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There are at least 180 firearms and ammunition makers in Idaho, and the state is looking for more.
After all: Idaho is a gun-friendly state. Why not encourage gun manufacturers to come in and set up shop?
Several years ago, that logic led Idaho’s Department of Commerce to begin recruiting “recreation technology” companies. The term refers to makers of all sorts of outdoor equipment, but the department’s most prominent pitch was to firearms and accessories manufacturers.
That last part begs the question: If states want to attract gun manufacturers, can they improve their odds by altering state statutes?
The federal government requires that firearms retailers be licensed, and that licensed retailers do background checks. It seeks to keep firearms out of the hands of convicted felons and people with a history of mental illness. (An important caveat: As The New York Times reported last year, many states have passed measures allowing those who have experienced mental illness to petition to have their gun rights restored.)
States can enact more stringent regulations, but Idaho has not taken that route. “They’ve added no restrictions above and beyond the federal-level restrictions,” Center to Prevent Gun Violence attorney Lindsay Nichols says of state lawmakers.
However, she points out, Idaho is far from alone in that, meaning state statute is unlikely to be the primary recruitment tool.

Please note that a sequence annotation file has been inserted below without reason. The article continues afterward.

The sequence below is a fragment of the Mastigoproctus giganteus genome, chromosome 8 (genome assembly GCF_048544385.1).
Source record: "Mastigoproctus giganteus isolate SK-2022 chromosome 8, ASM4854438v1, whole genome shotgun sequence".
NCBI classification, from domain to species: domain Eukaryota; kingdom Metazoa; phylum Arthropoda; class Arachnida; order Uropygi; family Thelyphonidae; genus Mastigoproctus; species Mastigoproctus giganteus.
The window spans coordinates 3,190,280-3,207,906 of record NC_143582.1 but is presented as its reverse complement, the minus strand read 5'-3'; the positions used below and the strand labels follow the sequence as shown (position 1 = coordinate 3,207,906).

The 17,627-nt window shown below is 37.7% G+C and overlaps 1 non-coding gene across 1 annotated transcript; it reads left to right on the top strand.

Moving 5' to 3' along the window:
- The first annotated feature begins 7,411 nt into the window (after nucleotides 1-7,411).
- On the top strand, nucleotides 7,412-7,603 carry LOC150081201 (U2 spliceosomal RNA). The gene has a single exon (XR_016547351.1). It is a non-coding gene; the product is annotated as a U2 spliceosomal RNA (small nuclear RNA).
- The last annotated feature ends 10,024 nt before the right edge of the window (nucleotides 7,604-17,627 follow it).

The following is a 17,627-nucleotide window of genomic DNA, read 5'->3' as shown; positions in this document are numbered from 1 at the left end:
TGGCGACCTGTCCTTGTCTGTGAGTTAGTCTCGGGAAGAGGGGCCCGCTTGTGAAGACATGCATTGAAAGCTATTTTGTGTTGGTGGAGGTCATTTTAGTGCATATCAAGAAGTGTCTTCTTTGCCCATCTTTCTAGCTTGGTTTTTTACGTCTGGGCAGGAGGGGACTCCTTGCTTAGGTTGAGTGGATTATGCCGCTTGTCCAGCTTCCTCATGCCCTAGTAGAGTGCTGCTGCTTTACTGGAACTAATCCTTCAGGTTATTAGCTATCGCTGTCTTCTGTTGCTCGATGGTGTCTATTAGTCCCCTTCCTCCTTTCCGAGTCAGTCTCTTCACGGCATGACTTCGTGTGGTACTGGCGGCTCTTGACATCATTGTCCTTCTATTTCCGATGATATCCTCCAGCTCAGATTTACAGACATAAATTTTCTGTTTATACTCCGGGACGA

“There are plenty of other states that have weak gun laws as well,” Nichols says. “The decision to exist in Idaho rather than any other state isn’t likely to be based on purely legal elements.” Culture, she says, is a more likely draw.
Fred Newcome, a spokesman for PNW Arms, an ammunition manufacturer that recently relocated to Potlatch, says this was the case for them. “Idaho offered us an opportunity to relocate somewhere where we could be in a more comfortable environment,” he says.
What does that mean? For one, he says, in Potlatch the company found an enthusiastic and knowledgeable workforce. “When folks come here, they understand that what they’re doing is of vital importance to our national interest, and they take that to heart,” Newcome says. “What they’re doing is participating in something they believe in deeply.